A retired murder squad detective who was first to attend the death scene of MI6 employee Gareth Williams on August 23, 2010 said he believed the spy could have been poisoned. Detective Chief Inspector Colin Sutton was the most senior officer when he arrived at Gareth Williams’ flat in Pimlico where the body has been found. He said, “If he had been poisoned, then the chemical compounds might have vanished by the time toxicology results were conducted.” Speaking about the case, former DCI Sutton told The Sun he thought the flat was unusually warm when he arrived, claiming the heating was turned up to its maximum setting, possibly to assist with decomposition.
“It could have been the perfect murder”, as pictured by Former Detective Chief Inspector Clive Sutton. Coroner Fiona Wilcox also ruled that the spy would not have been able to lock himself in the bag as released in an official statement by the police and was therefore likely to have died at somebody else’s hands. The coroner added, “The cause of his death was unnatural and likely to have been criminally mediated. I am therefore satisfied that on the balance of probabilities that Gareth was killed unlawfully.”
It’s been a week before security services bosses raised the alarm that their spy employee has not been reporting to work. The body of the 31-year-old lay undiscovered in a red holdall in the bath of his Pimlico flat. His parents in grief and dissatisfied with the investigation findings complained, “We are naturally disappointed it is still not possible to state with certainty how Gareth died, and the fact that the circumstances of his death are still unknown adds to our grief. We consider that on the basis of the facts at present known, the coroner’s verdict accurately reflects the circumstances of Gareth’s death. We still, however, remain very disappointed over the failure of his employers at MI6 to take even the most basic inquiries concerning Gareth’s welfare when he failed to attend for work on August 16, 2010.”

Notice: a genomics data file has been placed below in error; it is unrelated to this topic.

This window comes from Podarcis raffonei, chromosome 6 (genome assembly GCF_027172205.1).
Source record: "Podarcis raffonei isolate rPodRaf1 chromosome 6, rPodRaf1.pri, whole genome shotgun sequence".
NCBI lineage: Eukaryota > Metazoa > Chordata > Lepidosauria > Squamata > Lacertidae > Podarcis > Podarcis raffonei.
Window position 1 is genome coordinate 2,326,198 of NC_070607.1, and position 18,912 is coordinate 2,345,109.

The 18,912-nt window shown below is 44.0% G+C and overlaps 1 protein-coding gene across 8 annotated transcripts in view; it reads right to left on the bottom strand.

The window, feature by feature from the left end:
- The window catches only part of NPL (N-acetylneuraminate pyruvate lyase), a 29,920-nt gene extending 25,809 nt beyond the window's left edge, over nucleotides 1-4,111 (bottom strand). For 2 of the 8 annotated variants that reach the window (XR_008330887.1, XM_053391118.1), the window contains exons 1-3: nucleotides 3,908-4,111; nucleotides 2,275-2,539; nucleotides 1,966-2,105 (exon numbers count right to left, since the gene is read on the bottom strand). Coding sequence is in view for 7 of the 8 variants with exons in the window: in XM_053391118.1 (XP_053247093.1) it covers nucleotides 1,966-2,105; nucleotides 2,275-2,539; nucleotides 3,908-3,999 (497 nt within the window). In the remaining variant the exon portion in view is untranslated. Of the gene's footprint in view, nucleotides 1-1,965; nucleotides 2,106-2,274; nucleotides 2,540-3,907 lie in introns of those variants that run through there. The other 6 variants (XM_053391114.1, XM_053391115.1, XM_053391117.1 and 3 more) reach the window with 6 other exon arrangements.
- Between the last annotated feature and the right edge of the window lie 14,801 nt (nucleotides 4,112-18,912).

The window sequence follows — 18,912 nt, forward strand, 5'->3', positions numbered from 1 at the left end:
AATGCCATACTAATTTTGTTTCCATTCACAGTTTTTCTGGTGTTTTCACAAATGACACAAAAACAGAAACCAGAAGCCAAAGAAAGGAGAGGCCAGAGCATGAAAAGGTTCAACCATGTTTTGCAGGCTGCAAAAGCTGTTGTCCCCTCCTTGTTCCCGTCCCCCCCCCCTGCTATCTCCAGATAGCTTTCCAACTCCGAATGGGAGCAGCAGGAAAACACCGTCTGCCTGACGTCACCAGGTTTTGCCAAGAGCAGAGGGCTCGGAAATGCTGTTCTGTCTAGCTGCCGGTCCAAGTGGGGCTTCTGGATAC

Police investigating Gareth Williams’ death, discovered a quantity of women’s clothing including a red wig having from a chair on the front room of his Pimlico flat. Significantly, 10 to 15 DNA traces found in the apartment are still unidentified, despite the efforts of leading forensic experts. Police have also been unable to explain why his DNA was not on the lock on the bag and his prints were not found on the rim of the bath.
Mr. Sutton pointed, “I remain convinced the flat was tidied up after his death. That may have been to protect national security or it might have been something more sinister”.
Dr Wilcox said, “it remained a legitimate line of inquiry that the secret services may have been involved and Mr. Williams was probably killed unlawfully by a third party”. The investigation included interviews with 27 officials from both MI6 and GCHQ, from where Mr Williams, who was originally from Anglesey, had been seconded. Police said that Dr Wilcox has accepted their findings, but decided that there is insufficient new evidence to justify re-opening the inquest.